Numbers released by the Ellis County Elections Office show a significant increase in registered voters in the county.

Elections Administrator Jana Onyon emphasized the increase of registered voters is “significant,” with over 4,500 people recorded since Aug. 1. Since November of 2016, exactly 19,757 new voters have been added to the roster in Ellis County.

Officially, there are now 108,826 registered voters in Ellis County.

Onyon reconciled the jumps in registration are from, “Lots of new homes being built in the county and I think the voters are more engaged than normal.”

Monday marked the first day of early voting and 7,297 Ellis County residents either cast a ballot at the polls or had a mail-in ballot counted — just under seven percent of registered voters.

There was often a line out of the door at the Ellis County Elections Office and a steady stream of voters exiting after casting their ballots.

Linley Pratt, 29, is a four-year Waxahachie resident who said she has voted for years.

“I feel like every vote counts, and we just need to get out there and vote," Pratt advocated. "That’s what we are here for. When you turn 18, I feel like everyone needs to get out there and do their duty.”

Pratt admitted that she is “one-sided” when it comes to voting. “That’s how I kind of grew up. I feel like their beliefs are what’s good for Texas,” Pratt said.

Pratt disclosed that she voted for Ted Cruz for the U.S. Senate and all-Republican on the rest of the ballot.

Edward Wooten, a 76-year-old Waxahachie resident, said he has voted any opportunity made available to him. The opportunity to have a voice is essential to him because it gives him an opportunity to “stand up for what you believe in. You have to do what is right.”

Wooten served 27 years in the U.S. Air Force.

Dave McSpadden, 75, has lived in Ellis County for 35 years and said he has voted in every election.

“It’s one of our rights as a citizen to be able to express our views," McSpadden stressed. "Unless you are a politician, it’s the only way we can contribute to outcomes. Otherwise, if you go home and complain about it, you have no excuse.”

Senate, congressional, county judge and the district clerk were the primary positions McSpadden focused on, with a decision to vote based on party or candidate depending on the state, national or local level.

McSpadden disclosed he voted for Todd Little for county judge. He said Little had the credentials and the heart for Ellis County. He also admitted that he is not Ted Cruz fan, but voted for him as well.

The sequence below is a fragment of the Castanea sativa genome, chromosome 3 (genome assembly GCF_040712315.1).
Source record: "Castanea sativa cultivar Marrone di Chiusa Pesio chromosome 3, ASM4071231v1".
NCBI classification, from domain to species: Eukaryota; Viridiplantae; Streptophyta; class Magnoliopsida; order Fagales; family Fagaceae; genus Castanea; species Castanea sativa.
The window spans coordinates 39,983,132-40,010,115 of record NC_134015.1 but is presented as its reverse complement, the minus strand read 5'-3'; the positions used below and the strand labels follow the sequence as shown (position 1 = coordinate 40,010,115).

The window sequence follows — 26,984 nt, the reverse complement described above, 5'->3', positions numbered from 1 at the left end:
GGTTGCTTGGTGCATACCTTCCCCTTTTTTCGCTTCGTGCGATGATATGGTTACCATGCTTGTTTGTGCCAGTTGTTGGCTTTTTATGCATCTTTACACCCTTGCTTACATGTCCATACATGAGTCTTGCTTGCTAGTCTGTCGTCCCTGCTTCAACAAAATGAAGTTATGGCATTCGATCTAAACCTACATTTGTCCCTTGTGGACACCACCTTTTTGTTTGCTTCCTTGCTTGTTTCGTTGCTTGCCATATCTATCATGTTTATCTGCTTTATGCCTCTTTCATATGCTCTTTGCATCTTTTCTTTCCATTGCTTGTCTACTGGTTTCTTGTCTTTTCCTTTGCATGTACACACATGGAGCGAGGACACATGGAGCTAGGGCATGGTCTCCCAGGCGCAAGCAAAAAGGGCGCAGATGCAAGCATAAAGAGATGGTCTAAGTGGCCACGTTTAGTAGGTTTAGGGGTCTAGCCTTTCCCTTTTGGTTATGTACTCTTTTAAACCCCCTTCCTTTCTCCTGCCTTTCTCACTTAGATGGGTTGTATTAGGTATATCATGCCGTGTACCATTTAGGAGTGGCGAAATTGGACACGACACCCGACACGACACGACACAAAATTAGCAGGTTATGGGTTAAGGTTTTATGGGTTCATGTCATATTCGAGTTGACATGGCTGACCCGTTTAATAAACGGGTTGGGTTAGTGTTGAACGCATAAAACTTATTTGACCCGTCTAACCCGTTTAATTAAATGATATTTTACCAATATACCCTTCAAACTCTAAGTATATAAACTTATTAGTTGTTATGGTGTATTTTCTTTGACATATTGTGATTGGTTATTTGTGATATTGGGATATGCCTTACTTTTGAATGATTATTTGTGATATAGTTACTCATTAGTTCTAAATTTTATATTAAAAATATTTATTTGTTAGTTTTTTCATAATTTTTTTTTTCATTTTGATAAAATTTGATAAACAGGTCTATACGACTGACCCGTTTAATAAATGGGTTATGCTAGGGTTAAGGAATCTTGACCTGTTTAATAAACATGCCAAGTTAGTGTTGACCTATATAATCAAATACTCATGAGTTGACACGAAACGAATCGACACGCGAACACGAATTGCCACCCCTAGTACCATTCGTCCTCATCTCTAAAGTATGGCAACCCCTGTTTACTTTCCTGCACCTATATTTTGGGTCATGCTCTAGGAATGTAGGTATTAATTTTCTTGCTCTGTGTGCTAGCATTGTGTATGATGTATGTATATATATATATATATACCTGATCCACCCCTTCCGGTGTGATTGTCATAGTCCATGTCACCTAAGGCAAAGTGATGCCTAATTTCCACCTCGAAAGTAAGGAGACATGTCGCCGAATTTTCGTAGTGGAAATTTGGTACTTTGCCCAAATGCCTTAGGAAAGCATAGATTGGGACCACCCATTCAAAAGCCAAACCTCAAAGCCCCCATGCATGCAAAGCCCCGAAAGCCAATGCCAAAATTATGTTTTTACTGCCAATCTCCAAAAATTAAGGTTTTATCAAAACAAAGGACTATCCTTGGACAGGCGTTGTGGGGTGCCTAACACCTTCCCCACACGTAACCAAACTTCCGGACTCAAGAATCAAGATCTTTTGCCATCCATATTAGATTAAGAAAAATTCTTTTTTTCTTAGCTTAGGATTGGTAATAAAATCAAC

For Sevy Deleon, 30, this is his sixth year in Ellis County. He and his soon-to-be-wife, Angela Ingram, got their marriage license and decided to vote early since they were in the area. The senator race was vital for him.

While in line he researched the local candidates. For Deleon, he voted based on the candidates.

When it comes to the senate race, Deleon is for Beto.

“I like his message. I like where he stands," Deleon shared. "I like his approach to border security, having had worked in that area I feel that he knows what he is talking about. He is from El Paso.

“I actually didn’t think we would see a line so that’s great and it’s the first day, so that’s awesome," Deleon added. "The more people turn out, the better. When you see a very low voter turnout, it’s hard to say what the community actually thinks. Where I stand is where I stand, but I would love to see where the community stands.”

The senate race brought Ingram, 29, to the polls on Monday. Her ideals mirror her soon-to-be-husband.

“I like that he [Beto] is going out to the communities throughout Texas because you don’t see that from everybody and he is taking a personal interest in what everybody has to say, so I really admire that," Ingram said.

Ingram admitted this is her first time to vote in a midterm election. It was vital for her to vote, “so my voice can be heard.”

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Ashley Ford | @aford_news | 469-517-1450